We like that Johansson has gained the coach’s trust and become the lead dog on the right side of the defence corps. He is currently playing on both the power play as well as the penalty kill for Frölunda. We also like that he is averaging 22:25 of ice time over his last 10 games in the SHL. This is a big jump from what we saw last season when Johansson only played 16:45 per game.
Though the ice time has been impressive over his last 10 games, the worry still remains about his defending. His possession numbers are not great over the previous 10 games. Johansson is sporting a 44.8% Corsi and a 43.7% control of expected goals over that stretch.
Overall, you have a skilled 22-year-old defenceman who is bound for North America next season, we just don’t know if he is ready to take on the challenge that is defending at the NHL level. He will need to make big improvements in his own zone to even get a chance to play at the NHL level and will require time in the AHL to work on that part of his game. The exciting news is that he is a right-shot defenceman who can shoot the puck with accuracy and contribute on the power play. We don’t think he will have trouble creating offence at the AHL level and that will help with his confidence while he looks to grow the weaker parts of his game.
With his weaker defending, we look at him as a player who will need significant AHL time before he is given a real look at the NHL level. Being in the AHL will be a good spot for him to develop his game and see what pro hockey is all about in North America. If he is capable of improving his defensive side while getting accustomed to North American hockey — there is an NHL future there. If he is unable to improve on some of his decision-making in the defensive zone, he will likely just stay an AHLer until he decides to go back to Sweden down the road.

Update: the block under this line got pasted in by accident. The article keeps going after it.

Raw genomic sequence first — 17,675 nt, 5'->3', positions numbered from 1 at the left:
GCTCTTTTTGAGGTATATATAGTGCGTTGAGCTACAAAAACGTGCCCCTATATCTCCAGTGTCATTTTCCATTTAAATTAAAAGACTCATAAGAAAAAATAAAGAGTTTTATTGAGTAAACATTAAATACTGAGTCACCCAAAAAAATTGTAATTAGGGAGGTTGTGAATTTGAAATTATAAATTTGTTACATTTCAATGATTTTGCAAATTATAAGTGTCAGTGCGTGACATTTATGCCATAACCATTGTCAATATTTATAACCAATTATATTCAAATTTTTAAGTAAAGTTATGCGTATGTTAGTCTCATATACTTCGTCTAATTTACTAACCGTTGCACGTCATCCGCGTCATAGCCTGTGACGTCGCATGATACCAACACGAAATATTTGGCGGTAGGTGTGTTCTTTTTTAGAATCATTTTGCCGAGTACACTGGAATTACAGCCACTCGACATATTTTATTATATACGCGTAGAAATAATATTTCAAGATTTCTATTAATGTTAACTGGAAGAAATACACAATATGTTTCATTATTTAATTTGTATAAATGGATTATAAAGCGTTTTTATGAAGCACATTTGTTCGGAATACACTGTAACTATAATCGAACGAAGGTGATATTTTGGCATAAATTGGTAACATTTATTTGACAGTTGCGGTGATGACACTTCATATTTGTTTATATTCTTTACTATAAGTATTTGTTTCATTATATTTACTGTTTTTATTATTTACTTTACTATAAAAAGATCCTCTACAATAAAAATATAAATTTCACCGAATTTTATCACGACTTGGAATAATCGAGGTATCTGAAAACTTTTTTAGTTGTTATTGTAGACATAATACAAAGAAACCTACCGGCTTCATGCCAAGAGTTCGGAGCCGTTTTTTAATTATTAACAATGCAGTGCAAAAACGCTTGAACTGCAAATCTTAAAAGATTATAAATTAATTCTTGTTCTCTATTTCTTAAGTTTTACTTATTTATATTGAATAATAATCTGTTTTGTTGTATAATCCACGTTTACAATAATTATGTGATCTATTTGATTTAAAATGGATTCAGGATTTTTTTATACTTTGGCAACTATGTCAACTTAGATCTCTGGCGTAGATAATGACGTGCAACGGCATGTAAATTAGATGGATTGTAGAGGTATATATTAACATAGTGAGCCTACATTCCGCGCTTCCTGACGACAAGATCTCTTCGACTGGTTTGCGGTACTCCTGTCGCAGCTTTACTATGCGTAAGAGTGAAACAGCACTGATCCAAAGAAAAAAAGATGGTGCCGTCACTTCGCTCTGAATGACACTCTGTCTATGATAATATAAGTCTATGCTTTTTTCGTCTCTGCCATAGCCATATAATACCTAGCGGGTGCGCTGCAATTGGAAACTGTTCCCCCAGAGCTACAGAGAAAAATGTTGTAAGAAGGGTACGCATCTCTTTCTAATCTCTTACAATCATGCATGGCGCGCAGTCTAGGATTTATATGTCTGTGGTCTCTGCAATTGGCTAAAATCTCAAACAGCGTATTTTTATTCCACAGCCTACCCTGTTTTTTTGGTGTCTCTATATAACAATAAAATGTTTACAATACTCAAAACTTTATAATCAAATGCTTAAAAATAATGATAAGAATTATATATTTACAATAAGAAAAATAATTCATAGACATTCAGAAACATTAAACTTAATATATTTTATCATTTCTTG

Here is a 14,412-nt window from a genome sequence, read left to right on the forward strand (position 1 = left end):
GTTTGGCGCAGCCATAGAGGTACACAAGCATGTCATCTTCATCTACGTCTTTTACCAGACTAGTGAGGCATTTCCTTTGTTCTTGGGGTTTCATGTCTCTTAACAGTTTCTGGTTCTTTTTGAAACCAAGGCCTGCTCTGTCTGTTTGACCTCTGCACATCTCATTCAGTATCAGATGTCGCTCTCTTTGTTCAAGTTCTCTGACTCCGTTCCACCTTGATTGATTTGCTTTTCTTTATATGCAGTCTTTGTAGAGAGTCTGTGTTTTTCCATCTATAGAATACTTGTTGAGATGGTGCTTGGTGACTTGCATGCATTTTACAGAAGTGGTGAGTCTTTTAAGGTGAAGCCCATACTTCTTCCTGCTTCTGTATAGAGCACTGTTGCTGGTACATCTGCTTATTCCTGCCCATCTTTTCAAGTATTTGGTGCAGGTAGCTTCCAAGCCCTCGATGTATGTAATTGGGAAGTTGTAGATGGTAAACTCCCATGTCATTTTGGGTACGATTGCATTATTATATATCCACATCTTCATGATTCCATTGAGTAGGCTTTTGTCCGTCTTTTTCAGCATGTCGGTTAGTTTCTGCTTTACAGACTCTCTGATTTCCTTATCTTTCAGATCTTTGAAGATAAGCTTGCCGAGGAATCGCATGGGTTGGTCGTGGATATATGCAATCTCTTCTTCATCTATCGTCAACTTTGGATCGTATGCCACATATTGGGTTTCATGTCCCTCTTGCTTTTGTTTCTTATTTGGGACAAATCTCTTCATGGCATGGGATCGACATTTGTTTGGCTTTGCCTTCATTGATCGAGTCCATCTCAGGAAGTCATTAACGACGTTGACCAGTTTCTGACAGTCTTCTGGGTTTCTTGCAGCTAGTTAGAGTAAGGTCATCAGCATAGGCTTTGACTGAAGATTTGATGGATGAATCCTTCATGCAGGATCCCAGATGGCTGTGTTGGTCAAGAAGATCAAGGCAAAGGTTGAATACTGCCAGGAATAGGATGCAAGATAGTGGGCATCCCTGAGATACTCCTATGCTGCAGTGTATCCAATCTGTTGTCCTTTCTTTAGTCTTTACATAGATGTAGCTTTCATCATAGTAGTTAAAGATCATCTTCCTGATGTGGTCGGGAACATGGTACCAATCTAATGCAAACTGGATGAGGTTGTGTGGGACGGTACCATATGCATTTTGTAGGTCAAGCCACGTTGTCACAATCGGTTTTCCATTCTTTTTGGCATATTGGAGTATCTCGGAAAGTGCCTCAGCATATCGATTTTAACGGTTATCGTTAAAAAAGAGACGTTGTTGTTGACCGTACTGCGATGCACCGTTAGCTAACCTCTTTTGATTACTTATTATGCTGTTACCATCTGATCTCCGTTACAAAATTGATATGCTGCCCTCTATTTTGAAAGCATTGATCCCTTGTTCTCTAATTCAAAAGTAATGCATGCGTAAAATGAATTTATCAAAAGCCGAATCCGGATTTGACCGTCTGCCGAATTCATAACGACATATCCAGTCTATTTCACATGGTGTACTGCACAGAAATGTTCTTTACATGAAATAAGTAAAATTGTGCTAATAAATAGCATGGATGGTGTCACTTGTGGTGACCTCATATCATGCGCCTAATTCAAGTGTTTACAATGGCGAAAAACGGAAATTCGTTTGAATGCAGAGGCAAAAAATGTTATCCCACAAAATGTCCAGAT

It’s a good swing for the Canucks who had to spend nothing but a contract spot on this former first-round pick. He plays a position of need for the Canucks’ prospect system and will be very close to the NHL organization next year.
We expect him to play in the AHL for the 2023-24 season and maybe get into some games if there are injuries to the NHL roster. Right now, we have him further along than right-shot defenceman Jett Woo and more talented than right-shot defenceman Noah Juulsen. As a result, Johansson should have a decent shot of getting some chances at the NHL level as soon as next season.
He’s a right-shot defenceman! And for that, we have a little bit of hope that he can make the necessary improvements and one day become an NHL contributor.
This concludes our eighth-ranked prospect report. We will be back tomorrow with number seven on the rankings!
- Filip Johansson
- Jacob Truscott
- Arshdeep Bains
Honourable Mentions: Aku Koskenvuo, Joni Jurmo, Connor Lockhart, and Kirill Kudryavtsev.